Ron Paul’s sound advice may not be echoing off the walls of Congress anymore, but he continues to share it in interviews and opinion articles.
The latest example of the latter was published January 15 on thedailybell.com. In his take on President Obama’s choices for secretary of defense and director of the Central Intelligence Agency (CIA), Dr. Paul suggests that Americans should pay more attention to the policies than to the personalities.
“There is widespread belief that either or both of these nominees will have an immediate and profound effect on US policy,” Paul says. “However, this belief is really just a mistaken over-emphasis on personnel over policy. We should not forget that cabinet secretaries serve the president, and not the other way around.”
Regarding the president’s tapping of former Senator Chuck Hagel to head the Defense Department, Paul warns those desiring an end to the “foreign policy of endless war and empire overseas” that Hagel’s nomination isn’t the signal many are interpreting it to be.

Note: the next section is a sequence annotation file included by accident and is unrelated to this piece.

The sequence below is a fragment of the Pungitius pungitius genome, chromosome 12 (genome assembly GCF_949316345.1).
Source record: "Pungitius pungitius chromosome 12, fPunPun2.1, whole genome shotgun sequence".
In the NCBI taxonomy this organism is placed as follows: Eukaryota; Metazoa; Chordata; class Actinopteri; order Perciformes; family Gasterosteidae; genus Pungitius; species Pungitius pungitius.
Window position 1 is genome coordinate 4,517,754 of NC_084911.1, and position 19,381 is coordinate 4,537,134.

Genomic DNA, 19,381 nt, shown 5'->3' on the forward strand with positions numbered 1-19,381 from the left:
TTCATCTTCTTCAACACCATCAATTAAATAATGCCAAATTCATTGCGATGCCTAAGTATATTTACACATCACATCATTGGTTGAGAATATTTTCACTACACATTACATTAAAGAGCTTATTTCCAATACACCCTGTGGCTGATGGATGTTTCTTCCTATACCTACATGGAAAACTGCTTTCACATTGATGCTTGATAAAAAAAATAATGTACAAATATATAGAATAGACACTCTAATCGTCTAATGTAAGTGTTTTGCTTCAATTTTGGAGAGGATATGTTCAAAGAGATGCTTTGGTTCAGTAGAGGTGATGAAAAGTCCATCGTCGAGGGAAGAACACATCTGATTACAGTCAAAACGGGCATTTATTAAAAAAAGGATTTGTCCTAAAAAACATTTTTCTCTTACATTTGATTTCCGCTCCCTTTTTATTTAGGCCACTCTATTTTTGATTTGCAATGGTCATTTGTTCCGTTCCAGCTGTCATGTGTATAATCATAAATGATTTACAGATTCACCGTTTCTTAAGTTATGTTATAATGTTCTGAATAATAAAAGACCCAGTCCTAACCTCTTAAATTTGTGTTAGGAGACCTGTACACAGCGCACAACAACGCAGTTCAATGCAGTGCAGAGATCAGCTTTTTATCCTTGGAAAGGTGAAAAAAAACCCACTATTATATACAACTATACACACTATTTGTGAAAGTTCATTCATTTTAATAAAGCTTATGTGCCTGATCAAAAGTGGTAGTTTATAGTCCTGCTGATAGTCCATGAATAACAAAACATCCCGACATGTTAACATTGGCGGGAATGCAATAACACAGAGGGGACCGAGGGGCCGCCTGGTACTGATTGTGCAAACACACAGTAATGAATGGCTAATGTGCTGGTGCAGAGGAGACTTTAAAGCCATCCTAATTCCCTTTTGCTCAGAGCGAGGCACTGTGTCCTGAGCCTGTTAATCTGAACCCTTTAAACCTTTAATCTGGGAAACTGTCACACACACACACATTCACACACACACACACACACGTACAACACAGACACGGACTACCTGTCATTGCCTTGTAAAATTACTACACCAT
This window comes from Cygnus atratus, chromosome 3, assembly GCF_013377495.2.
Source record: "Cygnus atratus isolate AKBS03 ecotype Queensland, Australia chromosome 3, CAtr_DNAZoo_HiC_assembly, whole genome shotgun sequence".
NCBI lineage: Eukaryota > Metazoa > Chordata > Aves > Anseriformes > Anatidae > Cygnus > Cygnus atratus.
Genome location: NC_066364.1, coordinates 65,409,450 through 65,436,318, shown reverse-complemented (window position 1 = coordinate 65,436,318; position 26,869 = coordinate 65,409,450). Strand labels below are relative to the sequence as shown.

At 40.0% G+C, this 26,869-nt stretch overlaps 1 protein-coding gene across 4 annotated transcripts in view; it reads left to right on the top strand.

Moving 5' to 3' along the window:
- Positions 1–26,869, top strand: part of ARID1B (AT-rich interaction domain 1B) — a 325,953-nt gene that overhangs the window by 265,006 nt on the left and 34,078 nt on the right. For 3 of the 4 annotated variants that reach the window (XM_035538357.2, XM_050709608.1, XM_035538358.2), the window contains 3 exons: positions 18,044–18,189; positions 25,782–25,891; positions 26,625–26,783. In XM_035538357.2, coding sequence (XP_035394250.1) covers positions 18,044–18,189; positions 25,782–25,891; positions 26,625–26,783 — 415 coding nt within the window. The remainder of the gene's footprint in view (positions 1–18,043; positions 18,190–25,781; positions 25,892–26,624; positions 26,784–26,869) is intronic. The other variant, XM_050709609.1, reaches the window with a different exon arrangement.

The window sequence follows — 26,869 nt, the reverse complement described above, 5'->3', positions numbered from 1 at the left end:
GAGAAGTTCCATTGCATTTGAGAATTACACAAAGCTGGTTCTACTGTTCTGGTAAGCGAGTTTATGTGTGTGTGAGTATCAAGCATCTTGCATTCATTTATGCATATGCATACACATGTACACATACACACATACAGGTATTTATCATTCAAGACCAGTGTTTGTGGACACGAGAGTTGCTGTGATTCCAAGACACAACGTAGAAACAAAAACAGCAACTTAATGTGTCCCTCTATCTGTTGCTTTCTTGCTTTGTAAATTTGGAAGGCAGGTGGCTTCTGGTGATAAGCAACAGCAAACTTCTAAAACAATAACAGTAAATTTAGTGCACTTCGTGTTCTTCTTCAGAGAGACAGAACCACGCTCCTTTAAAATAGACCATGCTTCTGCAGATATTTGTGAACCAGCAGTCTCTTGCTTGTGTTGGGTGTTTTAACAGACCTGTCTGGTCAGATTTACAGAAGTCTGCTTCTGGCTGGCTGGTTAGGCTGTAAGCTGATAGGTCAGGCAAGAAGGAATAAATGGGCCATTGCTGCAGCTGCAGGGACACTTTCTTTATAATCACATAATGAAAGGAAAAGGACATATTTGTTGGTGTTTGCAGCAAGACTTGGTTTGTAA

Hagel has shown some admirable willingness to advise caution overseas. He is seen as unenthusiastic over the prospects of a US war on Iran, which is certainly to be welcomed. But let us not forget that he did vote for the war against Iraq, he has expressed support for multi-lateral sanctions on Iran, and last year he wrote in the Washington Post that, on Iran, he supports "keeping all options on the table, including the use of military force."
That said, Paul admits that even Hagel’s mild reticence to recklessly wasting American blood and treasure on perpetual foreign combat missions is enough to siphon the ire of neo-conservatives bent on using U.S. armed forces to make the world “safe for democracy.”
Could a Hagel-led Pentagon have a little less itchy of a trigger finger? “We cannot count on it,” Paul warns.